Visual storyteller specializing in music and dance media. Based in Seattle, serving the world.
- TV ads for Liberty Coin & Currency
- Republic Services Roosevelt: Generating Power from Refuse
- Blackmagic 4K tests: battery life, data and record time
- Timelapse for Buzzfeed
- Roxanne – Tango Short Film
- “Sharper Tool; Bigger Weapon” – The RA Scion redux
- Three web Spots for Familyshare.com
- Garrett Gibbons Demo Reel 2013
- Ayron Jones & The Way – Feedin’ From the Devil’s Hands
- You don’t know what the word “Storyboard” means, do you?
- Dance choreography films for Katie Baillie
- How to film and edit dance
- Walking through Machu Picchu
- Theoretics – “Lights On” (Official Music Video)
- Copy seeks to become the new Dropbox
Category Archives: Dance
I recently had the pleasure of filming this short dance film with Natasha and Umario for DanceShortFilms.com. We filmed in one of the oldest buildings in Seattle, located in Belltown.
Just for fun, I made a reverse version. It was fascinating for me to watch so I uploaded it as well!
It’s been a while since I’ve updated my demo reel. Maybe I was just waiting for the right musical inspiration? This one is long – just over four minutes – but I also made a 90-second sizzle reel for those with less interest or shorter attention spans. Thanks for watching! It’s been an amazing last few years.
Here’s the full-length version, set to “On Saturnalia Eve” by RA Scion (feat. Blake Lewis):
Also, the 90-second version, set to “Woodwalker” by RA Scion (feat. Mark Shirtz):
Dancer, teacher and choreographer Katie Baillie hired me to direct, film and edit two of her pieces of choreography. She took care of the dancers and costuming; I picked the set, lighting, and the film-related aspects. The resulting two pieces are very different from each other, but showcase her diversity as a choreographer.
I primarily used a Canon 5D mkiii for these shoots, supported by an 8′ Kessler Crane, which was a lot of fun to haul out into the field. Thankfully, Luke Wesson helped me tote gear before he took behind-the-scenes photos.
How to film and edit dance to convey spatial continuity
Why do dance-centric films and television vary so widely in their ability to engage viewers? What principles can we follow to better convey the energy, beauty and athleticism of live dance, even though audiences will view the film in conditions that are highly detached from the live experience?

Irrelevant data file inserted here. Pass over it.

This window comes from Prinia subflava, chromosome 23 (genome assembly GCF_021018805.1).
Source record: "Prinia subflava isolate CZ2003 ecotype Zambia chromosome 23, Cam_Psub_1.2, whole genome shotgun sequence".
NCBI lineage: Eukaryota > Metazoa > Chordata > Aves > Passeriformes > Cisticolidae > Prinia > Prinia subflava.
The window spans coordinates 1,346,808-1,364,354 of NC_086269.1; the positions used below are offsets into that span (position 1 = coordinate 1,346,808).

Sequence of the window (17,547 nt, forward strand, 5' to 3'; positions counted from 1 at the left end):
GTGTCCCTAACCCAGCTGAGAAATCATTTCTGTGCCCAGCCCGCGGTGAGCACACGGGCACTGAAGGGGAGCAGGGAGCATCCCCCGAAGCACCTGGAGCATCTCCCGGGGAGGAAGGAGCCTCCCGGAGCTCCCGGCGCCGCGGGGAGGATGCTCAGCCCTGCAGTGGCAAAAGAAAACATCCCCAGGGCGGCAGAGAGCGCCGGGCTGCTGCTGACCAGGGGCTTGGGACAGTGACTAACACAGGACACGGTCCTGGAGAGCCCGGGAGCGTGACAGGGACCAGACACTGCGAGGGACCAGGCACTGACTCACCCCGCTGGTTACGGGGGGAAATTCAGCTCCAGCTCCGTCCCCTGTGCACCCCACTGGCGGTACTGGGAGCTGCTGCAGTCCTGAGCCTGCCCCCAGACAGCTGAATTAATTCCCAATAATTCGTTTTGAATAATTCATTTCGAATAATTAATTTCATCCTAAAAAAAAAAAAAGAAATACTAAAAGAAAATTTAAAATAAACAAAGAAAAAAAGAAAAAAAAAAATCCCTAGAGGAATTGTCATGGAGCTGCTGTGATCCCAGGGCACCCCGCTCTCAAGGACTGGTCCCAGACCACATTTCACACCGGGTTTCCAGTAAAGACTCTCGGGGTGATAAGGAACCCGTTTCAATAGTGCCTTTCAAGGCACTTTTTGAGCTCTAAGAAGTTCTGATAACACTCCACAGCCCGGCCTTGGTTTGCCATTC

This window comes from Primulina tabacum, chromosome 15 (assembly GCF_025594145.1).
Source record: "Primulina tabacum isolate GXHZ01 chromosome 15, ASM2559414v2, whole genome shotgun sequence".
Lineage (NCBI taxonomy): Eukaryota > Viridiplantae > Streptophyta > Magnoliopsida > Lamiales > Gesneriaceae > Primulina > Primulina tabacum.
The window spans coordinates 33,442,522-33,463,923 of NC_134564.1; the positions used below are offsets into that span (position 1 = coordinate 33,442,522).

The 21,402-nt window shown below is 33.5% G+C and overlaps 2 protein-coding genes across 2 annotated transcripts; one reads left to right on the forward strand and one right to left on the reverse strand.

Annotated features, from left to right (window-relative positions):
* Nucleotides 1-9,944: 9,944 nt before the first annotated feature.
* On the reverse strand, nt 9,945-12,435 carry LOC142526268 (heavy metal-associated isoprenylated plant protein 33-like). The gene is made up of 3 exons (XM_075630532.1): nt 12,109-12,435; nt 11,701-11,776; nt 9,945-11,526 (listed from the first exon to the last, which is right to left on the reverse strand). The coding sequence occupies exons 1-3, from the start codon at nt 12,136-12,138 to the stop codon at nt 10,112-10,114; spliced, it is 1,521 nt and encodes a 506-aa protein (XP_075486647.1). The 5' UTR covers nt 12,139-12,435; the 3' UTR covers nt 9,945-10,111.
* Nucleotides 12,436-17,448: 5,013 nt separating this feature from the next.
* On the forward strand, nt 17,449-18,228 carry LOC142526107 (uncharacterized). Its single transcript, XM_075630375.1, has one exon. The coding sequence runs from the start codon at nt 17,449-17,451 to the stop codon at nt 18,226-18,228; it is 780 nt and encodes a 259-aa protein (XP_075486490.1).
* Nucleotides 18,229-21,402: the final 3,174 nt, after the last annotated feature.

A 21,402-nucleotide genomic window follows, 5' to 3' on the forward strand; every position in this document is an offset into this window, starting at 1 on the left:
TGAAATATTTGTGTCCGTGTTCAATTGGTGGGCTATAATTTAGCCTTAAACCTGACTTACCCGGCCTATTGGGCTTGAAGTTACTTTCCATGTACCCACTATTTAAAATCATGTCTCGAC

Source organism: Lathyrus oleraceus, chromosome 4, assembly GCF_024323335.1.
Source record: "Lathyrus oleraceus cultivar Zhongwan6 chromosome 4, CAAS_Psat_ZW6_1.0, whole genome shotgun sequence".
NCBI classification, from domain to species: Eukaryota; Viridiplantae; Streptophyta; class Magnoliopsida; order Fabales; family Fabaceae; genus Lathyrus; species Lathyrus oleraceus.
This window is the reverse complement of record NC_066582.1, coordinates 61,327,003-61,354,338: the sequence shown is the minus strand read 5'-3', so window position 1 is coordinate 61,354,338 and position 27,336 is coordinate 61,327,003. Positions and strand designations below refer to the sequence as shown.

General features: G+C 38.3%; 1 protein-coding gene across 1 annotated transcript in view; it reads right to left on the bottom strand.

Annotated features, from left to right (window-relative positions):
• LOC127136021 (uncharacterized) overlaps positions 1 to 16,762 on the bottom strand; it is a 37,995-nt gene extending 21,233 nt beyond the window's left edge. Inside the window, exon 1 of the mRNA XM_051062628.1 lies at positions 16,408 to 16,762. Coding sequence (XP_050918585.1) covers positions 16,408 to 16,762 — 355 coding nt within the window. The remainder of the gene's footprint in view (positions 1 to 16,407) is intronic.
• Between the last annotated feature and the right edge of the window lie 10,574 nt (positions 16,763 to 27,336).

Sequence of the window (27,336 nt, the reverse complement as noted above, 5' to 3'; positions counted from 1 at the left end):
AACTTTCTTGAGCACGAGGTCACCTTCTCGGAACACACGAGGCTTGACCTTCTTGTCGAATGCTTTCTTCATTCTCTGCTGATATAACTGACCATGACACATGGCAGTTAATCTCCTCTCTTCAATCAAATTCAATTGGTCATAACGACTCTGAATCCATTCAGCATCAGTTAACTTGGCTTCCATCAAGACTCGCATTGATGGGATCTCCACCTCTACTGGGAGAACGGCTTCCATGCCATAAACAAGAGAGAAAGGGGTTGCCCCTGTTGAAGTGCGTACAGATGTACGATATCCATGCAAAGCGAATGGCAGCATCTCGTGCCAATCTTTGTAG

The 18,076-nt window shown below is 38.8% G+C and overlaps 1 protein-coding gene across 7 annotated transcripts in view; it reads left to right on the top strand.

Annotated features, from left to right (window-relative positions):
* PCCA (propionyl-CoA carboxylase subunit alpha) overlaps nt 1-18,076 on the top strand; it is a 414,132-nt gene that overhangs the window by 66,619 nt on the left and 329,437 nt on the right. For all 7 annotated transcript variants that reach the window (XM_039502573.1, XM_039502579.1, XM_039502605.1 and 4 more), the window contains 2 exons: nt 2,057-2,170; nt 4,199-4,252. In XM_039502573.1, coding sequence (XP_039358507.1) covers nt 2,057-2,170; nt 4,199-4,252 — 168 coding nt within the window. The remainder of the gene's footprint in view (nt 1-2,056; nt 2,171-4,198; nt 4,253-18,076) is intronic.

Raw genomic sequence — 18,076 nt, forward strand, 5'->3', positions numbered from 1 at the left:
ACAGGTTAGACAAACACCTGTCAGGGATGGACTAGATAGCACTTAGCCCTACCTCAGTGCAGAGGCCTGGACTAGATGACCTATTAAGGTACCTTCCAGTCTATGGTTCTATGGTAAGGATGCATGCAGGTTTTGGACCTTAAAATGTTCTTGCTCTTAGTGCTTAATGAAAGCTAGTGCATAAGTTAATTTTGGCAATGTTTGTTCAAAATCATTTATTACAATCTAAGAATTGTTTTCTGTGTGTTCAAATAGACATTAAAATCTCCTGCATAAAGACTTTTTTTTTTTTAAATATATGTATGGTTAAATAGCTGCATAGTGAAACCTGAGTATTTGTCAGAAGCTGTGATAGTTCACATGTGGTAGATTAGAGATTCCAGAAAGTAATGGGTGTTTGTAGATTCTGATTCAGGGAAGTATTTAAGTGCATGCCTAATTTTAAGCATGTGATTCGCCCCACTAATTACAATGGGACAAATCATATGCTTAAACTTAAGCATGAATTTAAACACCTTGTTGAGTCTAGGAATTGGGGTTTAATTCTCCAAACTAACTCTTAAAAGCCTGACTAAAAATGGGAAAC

This topic merits a long book, rather than a blog post, and I’m purposefully ignoring many aspects of dance on screen, including the arts of choreographing for the screen, creating or choosing a set that works well for filming dance, staging dancers within that set, costuming dance for film, and varying techniques of lighting dance for film. For today, my emphasis will stay on two aspects: the camera and editing.
I will add to this post over time, so if you have any questions or suggestions, please leave a comment below.
1. Lens Choice
I have read a lot of discussion in the academic community about the supposed difficulty of translating a three-dimensional art form (dance) into a two-dimensional space (the screen). While those challenges would in theory apply to any performance art displayed on the screen, I suspect that this discussion stems from a generally-perceived flattening of 3D space and loss of location reckoning when audiences see dance on screen.
“Matched” (presented by The LXD, directed by Charles Oliver, DP Alice Brooks), was originally filmed and presented in 3D. Is its impact lessened in 2D?
Garrett’s favorite photos from 2012, taken by either Garrett or Jill Gibbons for Aderyn Productions.
My latest music video involves swing dancing, Chinese lions, and a dance battle. I present: “Chinatown Strut” by Good Co, a new Electro Swing act coming out of Seattle, WA.
This is so fabulous! I edited the original Justin Bieber piece and love this remix (sans Bieber) that inkyblob made. It brings the focus to the excellent dancers who the creative team loved so much.
The Weekend Forecast has just barely released their debut album, “Sun, Doubt & Scenic Routes” and this video is one of the several that the band is releasing along with the album debut. “My Place” got some great press in Yahoo! News and I have to say that we had a lot of fun making this music video, which proved to be both relatively simple and technically challenging.
Benji Schwimmer and I kind of shot from the hip and filmed this video at his dance studio in about 4 hours last summer. The band members came and went and we filmed two takes for each of them: once in black, once in white. Benji’s dance performances were done in one take and we did about 5 takes of the green screen performances (including the alternate black and white versions that you see in the shots with three versions of Benji).
Looking for a filmmaker, music video director, dance photographer or visual storyteller? I’m based in Seattle, Washington but I travel the world. Hit me up!